Two More GlenDronachs

Glendronach bottles

It’s been a few months since the Brown-Forman Corporation snapped up GlenDronach distillery, along with BenRiach and Glenglassaugh, for £281 million. Their press material at the time said that “we look forward to continue building them around the globe”.

In my mind, that means rationalising the extraordinary number of bottlings that GlenDronach produces, in order to sell more whisky at better margins to more people. It’s no different to what happened at Bruichladdich, another favourite of mine, since Rémy Cointreau took over. Most of GlenDronach’s releases come in the form of single casks bottled for retailers or even various waves of single cask releases. And I’ve reviewed several of these unusual offerings on the site. (Indeed, these two whiskies today will take me up to 14 GlenDronach reviews on Malt.)

But we’ve seen very little in the way of changes to the product lines at the moment, other than the fact that the core range bottles have gone up in price in the past month by about 15%. I can’t help but wonder if we’ll start to see an end to these myriad of unusual bottlings too, which would be both a shame and a little easier on my wallet.

Anyway, here are two more of their limited releases. The first is the 6th in their Cask Strength series bottled at 56.1% ABV and costs about £50. It’s been matured in Oloroso and Pedro Ximenez sherry casks, but as with all these releases in the series, there is no age statement. The second is a 14-year-old whisky finished in Marsala hogsheads after spending most of its life in European oak casks. It’s bottled at 46% ABV, costs £60 upwards, but appears to be mostly sold out already.

GlenDronach Cask Strength Batch 6

GlenDronach Cask Strength Batch 6 Review

Colour: oloroso sherry.

On the nose: big on the dried fruits: sultanas, dried apricots in particular. Toffee. Madeira cake. A hint of Tiramisu. Pouring honey. Dried orange slices and mixed peel. Not heady: it’s all on the lighter side, and so quite fresh. Lightly toasted wholemeal bread.

In the mouth: A lot of warming cinnamon and wood spice. Stem ginger. Floral honey. Sultanas and apricots; not so much oranges here, maybe tangerines. Lime marmalade. Barley sugar. Just a little bit of cherries, and also fennel in the background. Really impressive stuff for the price.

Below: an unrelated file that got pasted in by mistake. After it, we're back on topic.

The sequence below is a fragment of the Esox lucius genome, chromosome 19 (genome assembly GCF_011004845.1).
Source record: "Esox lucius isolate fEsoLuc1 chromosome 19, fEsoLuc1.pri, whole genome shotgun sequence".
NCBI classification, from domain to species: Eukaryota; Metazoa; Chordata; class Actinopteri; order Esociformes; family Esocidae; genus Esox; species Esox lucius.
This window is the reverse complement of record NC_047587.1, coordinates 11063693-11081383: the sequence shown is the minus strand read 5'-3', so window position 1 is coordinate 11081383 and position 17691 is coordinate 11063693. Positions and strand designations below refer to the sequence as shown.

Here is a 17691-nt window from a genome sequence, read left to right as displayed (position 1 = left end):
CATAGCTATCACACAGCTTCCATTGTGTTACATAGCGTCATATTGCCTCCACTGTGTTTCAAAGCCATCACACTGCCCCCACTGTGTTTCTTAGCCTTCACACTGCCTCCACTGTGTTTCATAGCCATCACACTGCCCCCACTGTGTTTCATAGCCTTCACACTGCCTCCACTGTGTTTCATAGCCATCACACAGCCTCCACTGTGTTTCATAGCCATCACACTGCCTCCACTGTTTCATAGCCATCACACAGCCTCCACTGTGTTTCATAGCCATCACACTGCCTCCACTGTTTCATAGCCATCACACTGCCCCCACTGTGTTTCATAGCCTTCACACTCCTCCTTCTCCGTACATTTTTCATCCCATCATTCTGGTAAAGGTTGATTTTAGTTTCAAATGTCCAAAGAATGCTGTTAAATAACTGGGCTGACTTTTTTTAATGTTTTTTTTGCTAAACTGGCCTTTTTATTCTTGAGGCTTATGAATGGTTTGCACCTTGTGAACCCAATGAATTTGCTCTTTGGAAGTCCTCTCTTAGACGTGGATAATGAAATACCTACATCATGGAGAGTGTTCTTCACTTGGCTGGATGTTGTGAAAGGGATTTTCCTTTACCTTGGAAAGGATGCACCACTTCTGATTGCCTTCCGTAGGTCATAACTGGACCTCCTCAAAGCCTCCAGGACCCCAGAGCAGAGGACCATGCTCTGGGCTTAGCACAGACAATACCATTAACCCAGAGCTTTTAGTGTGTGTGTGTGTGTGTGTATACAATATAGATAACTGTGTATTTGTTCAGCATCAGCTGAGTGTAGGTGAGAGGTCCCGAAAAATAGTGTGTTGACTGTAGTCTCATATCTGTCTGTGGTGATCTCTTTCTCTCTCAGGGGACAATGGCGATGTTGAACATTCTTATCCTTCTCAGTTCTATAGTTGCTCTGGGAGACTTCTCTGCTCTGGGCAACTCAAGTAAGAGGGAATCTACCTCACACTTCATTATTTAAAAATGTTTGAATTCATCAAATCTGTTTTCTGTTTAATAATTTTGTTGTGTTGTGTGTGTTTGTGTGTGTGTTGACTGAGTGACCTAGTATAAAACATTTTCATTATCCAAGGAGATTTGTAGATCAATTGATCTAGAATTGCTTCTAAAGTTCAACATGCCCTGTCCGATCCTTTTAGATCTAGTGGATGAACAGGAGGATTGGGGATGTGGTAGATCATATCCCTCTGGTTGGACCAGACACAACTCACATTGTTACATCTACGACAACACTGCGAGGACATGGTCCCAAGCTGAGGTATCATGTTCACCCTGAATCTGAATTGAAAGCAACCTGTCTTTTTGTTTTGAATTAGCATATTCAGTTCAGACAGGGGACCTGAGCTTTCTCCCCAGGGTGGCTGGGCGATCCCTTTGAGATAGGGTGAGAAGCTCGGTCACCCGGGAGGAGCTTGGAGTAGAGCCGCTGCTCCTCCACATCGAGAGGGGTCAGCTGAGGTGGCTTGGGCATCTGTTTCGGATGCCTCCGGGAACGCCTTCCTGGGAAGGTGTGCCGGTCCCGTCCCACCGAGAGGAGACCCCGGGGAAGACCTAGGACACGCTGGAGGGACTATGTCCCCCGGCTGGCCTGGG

Curiously I have a drop of the Batch 5 to compare it against. Whilst I won’t re-review, it’s interesting to put them face to face. They’re very similar, but Batch 5 seems slightly more heady, with deeper tones to it; Batch 6 has a little more zest. (I suppose the difference between using more PX sherry casks compared to Oloroso?) Think of it as heather honey verses floral honey. I personally prefer the former, which was a wonderful whisky, but the 6 still remains excellent value and a tasty addition to the Cask Strength series.

GlenDronach 14 Year Old Marsala

GlenDronach 14 Year Old Marsala Cask Finish Review

Colour: burnished gold.

On the nose: very sweet and winey before you get to any of the fruits. A golden syrup start. Old roses. Quite fresh with apricots, stewed apples and lemon zest leading into stem ginger. Lemon drizzle cake! The syrup returns.

In the mouth: warming ginger and syrup. Toffee apple. Fudge. Floral honey. Wave after wave of vanilla, and it’s quite intensely sweet. Sultanas and a nice maltiness. Parmaviolets. Sea spray and a touch of chilli pepper heat towards the finish. Just a little too sweet for my tastes. A bit skewed and not especially GlenDronach-y.

Conclusions

I’d happily buy a bottle of the Cask Strength Batch 6 but, if you can, get the better Batch 5. And as for the GlenDronach Marsala finish? Well, if you have a sweet tooth, then maybe this is for you, but it didn’t especially rock my world. And as a fan of this distillery, I find myself being extra critical.

Thanks to Chris at Gauntleys for the sample swap!

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